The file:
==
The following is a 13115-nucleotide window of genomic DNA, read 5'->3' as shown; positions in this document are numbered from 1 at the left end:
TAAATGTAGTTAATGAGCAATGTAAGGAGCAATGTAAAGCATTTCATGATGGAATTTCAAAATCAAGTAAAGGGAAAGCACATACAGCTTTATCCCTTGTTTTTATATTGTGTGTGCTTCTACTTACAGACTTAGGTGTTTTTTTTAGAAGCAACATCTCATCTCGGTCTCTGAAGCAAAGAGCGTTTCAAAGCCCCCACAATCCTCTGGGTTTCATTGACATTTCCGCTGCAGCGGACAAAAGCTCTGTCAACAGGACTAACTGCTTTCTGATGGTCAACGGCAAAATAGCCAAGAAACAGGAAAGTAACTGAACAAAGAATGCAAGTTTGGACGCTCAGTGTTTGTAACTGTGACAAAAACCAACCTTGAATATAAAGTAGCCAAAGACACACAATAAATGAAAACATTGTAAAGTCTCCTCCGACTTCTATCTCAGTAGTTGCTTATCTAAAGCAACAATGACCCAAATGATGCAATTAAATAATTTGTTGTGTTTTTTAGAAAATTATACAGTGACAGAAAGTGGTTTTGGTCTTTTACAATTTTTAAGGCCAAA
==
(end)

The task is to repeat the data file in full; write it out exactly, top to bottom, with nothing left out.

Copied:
The following is a 13115-nucleotide window of genomic DNA, read 5'->3' as shown; positions in this document are numbered from 1 at the left end:
TAAATGTAGTTAATGAGCAATGTAAGGAGCAATGTAAAGCATTTCATGATGGAATTTCAAAATCAAGTAAAGGGAAAGCACATACAGCTTTATCCCTTGTTTTTATATTGTGTGTGCTTCTACTTACAGACTTAGGTGTTTTTTTTAGAAGCAACATCTCATCTCGGTCTCTGAAGCAAAGAGCGTTTCAAAGCCCCCACAATCCTCTGGGTTTCATTGACATTTCCGCTGCAGCGGACAAAAGCTCTGTCAACAGGACTAACTGCTTTCTGATGGTCAACGGCAAAATAGCCAAGAAACAGGAAAGTAACTGAACAAAGAATGCAAGTTTGGACGCTCAGTGTTTGTAACTGTGACAAAAACCAACCTTGAATATAAAGTAGCCAAAGACACACAATAAATGAAAACATTGTAAAGTCTCCTCCGACTTCTATCTCAGTAGTTGCTTATCTAAAGCAACAATGACCCAAATGATGCAATTAAATAATTTGTTGTGTTTTTTAGAAAATTATACAGTGACAGAAAGTGGTTTTGGTCTTTTACAATTTTTAAGGCCAAA